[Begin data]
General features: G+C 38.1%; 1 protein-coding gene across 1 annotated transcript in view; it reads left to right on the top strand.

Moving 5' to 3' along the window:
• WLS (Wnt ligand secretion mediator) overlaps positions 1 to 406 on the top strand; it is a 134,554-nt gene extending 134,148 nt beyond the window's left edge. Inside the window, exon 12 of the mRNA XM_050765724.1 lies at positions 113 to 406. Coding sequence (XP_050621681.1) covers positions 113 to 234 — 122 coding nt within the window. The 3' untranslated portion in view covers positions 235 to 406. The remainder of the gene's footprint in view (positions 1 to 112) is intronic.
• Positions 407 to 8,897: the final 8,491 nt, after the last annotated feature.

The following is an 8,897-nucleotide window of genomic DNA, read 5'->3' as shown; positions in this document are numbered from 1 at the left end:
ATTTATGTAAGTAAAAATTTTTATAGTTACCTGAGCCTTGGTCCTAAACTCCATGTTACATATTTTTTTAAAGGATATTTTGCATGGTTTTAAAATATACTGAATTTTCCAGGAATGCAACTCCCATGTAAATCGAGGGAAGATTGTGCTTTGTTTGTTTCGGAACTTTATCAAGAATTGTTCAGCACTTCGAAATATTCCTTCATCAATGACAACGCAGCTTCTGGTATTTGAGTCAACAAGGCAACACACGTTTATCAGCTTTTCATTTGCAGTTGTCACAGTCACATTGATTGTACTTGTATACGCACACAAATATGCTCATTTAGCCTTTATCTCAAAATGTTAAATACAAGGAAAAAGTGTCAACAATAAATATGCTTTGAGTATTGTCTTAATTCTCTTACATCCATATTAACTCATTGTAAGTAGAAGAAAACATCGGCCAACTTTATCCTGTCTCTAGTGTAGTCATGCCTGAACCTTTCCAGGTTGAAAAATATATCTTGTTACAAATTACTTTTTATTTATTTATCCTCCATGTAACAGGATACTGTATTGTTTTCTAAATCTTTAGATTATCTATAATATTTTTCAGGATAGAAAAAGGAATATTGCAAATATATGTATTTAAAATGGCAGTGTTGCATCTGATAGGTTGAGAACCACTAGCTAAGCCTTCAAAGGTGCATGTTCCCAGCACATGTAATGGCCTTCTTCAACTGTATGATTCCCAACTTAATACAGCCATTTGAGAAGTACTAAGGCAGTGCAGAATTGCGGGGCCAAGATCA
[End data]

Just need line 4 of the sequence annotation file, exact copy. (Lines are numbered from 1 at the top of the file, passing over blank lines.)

• Positions 407 to 8,897: the final 8,491 nt, after the last annotated feature.